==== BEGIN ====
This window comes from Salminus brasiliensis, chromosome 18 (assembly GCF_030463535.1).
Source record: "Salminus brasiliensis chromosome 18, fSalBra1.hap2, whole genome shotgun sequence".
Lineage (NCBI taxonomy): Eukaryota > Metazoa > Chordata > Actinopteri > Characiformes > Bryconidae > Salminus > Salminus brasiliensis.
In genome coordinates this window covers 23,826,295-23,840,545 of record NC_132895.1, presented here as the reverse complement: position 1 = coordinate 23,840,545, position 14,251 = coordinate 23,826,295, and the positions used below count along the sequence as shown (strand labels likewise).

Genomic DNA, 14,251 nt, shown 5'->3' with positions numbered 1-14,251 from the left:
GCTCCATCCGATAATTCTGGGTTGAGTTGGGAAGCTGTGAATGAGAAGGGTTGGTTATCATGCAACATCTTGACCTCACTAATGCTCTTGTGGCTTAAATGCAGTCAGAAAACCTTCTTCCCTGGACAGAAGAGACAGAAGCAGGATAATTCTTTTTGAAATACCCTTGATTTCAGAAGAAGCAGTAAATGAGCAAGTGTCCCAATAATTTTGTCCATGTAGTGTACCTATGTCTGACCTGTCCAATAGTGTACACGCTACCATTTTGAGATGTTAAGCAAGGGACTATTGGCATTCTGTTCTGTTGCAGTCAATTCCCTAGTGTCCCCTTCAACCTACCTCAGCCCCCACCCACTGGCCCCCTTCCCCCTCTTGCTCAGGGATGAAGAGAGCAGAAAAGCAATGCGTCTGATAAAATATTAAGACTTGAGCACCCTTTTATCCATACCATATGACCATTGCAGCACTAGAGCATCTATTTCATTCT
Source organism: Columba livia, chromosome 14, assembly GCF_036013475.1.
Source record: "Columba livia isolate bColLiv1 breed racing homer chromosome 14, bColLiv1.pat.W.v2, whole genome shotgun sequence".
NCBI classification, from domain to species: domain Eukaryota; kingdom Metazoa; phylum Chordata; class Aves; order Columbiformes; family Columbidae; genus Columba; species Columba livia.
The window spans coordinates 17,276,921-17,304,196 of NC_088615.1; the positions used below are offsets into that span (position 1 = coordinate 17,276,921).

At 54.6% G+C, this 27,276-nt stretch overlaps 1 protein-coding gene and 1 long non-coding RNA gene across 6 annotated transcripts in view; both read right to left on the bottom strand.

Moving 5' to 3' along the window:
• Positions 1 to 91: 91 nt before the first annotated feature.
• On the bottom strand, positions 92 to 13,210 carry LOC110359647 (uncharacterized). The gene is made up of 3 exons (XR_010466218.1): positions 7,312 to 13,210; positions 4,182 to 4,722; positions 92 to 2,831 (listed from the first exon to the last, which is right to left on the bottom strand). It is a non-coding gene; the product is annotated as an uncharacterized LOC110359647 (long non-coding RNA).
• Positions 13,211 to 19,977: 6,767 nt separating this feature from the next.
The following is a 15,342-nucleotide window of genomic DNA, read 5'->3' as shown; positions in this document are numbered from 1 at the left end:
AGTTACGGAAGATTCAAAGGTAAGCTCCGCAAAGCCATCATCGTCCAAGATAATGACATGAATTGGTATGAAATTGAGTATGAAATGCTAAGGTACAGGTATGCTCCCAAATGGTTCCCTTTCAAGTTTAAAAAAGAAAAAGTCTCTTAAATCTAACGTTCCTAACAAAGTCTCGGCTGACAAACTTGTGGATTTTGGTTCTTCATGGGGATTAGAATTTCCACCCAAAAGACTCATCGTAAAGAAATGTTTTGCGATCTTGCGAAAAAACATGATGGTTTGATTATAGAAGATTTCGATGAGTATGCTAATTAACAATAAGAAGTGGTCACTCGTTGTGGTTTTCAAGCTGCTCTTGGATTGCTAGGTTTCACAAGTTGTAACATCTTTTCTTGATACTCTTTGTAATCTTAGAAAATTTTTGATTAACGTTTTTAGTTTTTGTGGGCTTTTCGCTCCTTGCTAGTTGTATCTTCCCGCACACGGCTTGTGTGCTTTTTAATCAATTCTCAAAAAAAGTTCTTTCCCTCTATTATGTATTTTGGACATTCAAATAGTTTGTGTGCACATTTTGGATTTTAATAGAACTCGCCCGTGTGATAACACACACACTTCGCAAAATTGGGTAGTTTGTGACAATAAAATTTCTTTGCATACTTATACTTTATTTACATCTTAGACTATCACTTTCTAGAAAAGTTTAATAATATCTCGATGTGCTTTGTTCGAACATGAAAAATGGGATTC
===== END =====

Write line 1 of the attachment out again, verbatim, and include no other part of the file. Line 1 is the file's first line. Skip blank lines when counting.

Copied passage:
This window comes from Salminus brasiliensis, chromosome 18 (assembly GCF_030463535.1).